It is not every day you have a celebrity chef cooking you lunch but I was very fortunate to attend the launch of British Chinese food writer and TV chef Ching-He Huang’s Lotus Wok from JML.
We also have one Lotus Wok to giveaway, full details here.
Ching cooked a mouthwatering rosemary chicken with edamame, carrot, sugar snap peas, eggs and tendersteam broccoli fried rice, and smoked tofu with dinosaur kale whilst talking passionately about the Lotus Wok which has been in development for the last year.
Inspired by the lotus leaf the Lotus Wok repels moisture as the hydrophobic leaf would and with moisture rolling off the surface of the wok you can be sure that food is cooked perfectly every time. The carbon steel wok has a nano-silica coating which acts as a barrier so sauces and liquids cannot permeate the lotus leaf-like surface which in turn gives the wok a self-cleaning ability.
The carbon steel bowl heats up quickly and evenly so ingredients can be seared at a high heat with the smallest amount of oil.
Having used the Lotus Wok nearly every day since the launch, I have been pleasantly surprised at how quickly it heats up, it’s tall sides allow large portions of ingredients to be cooked at the same time and it is already replacing several other pans as I use it not only for stir fries but for soups, curries, steaming fish and more.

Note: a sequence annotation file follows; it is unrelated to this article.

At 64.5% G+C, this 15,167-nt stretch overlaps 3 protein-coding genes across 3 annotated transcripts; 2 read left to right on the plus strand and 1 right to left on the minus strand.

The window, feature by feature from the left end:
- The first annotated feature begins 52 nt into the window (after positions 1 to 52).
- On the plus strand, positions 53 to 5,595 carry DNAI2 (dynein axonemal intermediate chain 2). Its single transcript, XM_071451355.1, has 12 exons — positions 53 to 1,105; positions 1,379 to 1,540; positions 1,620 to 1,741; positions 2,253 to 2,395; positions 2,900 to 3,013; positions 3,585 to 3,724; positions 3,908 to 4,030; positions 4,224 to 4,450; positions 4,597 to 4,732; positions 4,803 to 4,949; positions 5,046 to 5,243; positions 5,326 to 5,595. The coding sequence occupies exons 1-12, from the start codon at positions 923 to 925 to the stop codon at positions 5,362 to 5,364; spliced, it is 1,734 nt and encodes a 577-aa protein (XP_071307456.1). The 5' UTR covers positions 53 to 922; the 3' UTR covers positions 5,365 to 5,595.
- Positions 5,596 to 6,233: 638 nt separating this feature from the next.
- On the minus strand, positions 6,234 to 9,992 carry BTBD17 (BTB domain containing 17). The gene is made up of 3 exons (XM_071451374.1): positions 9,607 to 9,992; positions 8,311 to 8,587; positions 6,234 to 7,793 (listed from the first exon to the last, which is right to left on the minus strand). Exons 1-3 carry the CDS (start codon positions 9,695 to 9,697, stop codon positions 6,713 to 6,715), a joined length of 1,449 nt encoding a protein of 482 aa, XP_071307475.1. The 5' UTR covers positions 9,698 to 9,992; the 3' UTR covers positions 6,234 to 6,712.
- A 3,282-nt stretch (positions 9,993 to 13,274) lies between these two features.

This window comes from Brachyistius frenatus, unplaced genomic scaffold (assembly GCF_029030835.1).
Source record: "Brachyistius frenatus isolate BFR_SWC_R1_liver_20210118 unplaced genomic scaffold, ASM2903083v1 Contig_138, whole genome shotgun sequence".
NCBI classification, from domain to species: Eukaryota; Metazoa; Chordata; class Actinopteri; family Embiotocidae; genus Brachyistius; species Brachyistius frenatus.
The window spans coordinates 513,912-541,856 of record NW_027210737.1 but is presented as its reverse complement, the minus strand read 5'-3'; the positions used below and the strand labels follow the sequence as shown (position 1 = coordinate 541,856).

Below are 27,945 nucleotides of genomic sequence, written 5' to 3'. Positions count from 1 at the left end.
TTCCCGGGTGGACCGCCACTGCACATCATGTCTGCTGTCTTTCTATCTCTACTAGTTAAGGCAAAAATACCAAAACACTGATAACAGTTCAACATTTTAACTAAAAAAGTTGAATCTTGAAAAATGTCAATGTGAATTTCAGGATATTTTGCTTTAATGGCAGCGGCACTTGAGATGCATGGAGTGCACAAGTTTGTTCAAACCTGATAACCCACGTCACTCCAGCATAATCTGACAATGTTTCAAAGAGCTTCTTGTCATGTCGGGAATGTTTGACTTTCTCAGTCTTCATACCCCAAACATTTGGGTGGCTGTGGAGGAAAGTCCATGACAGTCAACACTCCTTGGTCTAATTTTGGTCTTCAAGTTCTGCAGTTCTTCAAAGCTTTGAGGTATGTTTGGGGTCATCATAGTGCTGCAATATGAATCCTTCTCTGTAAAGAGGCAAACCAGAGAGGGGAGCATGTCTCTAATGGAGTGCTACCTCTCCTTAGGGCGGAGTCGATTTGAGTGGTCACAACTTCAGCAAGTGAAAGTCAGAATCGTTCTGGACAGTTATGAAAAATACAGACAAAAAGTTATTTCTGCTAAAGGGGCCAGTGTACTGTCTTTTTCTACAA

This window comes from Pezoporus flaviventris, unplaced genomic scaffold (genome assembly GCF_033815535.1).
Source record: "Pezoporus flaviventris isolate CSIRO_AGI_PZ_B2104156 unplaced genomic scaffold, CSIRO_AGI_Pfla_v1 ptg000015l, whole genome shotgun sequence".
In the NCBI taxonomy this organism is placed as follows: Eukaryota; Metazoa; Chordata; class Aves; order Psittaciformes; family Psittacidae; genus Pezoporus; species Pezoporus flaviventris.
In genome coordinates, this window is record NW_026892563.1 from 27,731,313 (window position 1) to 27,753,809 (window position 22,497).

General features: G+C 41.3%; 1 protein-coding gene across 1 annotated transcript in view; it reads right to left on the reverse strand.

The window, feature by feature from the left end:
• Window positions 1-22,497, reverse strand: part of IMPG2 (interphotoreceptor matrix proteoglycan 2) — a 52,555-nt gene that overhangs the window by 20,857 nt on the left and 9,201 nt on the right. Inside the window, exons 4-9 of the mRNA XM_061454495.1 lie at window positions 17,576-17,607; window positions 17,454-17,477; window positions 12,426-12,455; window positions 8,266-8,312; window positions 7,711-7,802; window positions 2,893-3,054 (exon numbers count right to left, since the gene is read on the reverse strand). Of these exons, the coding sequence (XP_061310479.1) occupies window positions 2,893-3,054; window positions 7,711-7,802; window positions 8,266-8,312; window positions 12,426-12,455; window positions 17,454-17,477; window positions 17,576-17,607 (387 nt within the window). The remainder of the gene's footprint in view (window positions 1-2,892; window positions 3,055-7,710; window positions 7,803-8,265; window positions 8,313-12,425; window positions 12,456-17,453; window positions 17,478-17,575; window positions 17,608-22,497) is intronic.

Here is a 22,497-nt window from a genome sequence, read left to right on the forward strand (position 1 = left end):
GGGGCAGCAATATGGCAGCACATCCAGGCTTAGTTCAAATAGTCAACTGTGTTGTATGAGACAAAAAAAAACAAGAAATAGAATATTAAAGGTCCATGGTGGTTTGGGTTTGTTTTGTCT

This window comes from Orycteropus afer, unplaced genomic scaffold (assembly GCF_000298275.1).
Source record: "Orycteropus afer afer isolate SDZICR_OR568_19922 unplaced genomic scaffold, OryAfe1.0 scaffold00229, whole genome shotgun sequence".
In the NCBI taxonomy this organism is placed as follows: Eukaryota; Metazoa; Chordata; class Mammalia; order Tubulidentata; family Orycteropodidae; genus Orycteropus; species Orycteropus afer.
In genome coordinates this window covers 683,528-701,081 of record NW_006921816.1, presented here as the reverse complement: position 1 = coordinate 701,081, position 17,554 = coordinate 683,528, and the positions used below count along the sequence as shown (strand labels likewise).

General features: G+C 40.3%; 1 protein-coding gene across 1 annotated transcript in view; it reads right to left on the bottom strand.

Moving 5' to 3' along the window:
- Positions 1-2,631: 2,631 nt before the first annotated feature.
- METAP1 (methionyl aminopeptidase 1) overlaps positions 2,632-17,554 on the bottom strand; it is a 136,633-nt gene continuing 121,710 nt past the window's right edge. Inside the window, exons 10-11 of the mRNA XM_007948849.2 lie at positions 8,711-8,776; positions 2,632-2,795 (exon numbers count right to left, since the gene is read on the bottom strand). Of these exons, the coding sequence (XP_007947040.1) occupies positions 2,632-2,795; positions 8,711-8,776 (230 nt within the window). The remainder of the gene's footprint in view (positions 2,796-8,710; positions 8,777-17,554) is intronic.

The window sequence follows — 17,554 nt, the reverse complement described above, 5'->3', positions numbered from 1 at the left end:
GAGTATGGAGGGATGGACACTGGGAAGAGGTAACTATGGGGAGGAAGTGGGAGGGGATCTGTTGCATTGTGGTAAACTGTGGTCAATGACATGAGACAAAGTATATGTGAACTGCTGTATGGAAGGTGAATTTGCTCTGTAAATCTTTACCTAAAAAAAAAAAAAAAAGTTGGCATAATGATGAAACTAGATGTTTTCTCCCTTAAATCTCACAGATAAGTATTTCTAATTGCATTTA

The Ching-He Huang Lotus Wok is available from JML priced at £49.99 and includes the following:
- Carbon Steel Wok
- Dome Lid
- Steamer Rack
- Ching He Huang’s wooden spatula and chopsticks
- Free copy of Ching’s Eat Clean recipe book (worth £16.99)
1. Prepare all the ingredients first before firing up the wok
– prepare aromatics – garlic, ginger, chilli (holy trinity of Chinese Cooking)
– chop the vegetables – wash, keep them crisp and dry, cut in same size
– meat (add a simple marinade of five spice, light soy, small dusting of cornflour)
– make a sauce for a ‘saucy’ stir fry (oyster sauce, chilli sauce, 100ml vegetable stock, 1 teaspoon cornflour)
– for a ‘dry’ stir fry – use light soy, toasted sesame oil, ground white pepper, oyster sauce etc.
2. Heat the wok on high heat, add oil
– It’s important to heat the wok up first so there are no “cool” spots, then add a good oil that withstands high temperatures – coconut oil or rapeseed oil
– cook the meat first, stir fry until golden adding a splash of rice wine during the cooking – spoon out
– Reheat the wok, add some oil, add in the aromatics cooking for 10 seconds
– Add vegetables and stir fry for 1 minute (add a small splash of water around edge of wok to create steam) toss cooking
– Add the meat back in and toss together
– Add the sauce for a saucy stir fry OR for a dry stir fry result use light soy, toasted sesame oil, ground white pepper, oyster sauce or chilli sauce
– Keep it simple – make sure all ingredients are fresh
– Arm yourself with Chinese store cupboard essentials – light soy, dark soy, toasted sesame oil, ground white pepper, Chinese five spice, Shaosing rice wine
– Use Garlic, ginger and chilli
– Pre-marinade any meat for 10 minutes
– Chop vegetables the same size so cook in the same time in the wok
– Have a small dash of water on hand to ‘create steam’ for stir frying vegetables
For recipes and more ideas, check out Ching’s Eat Clean- Wok Yourself To Health cook book.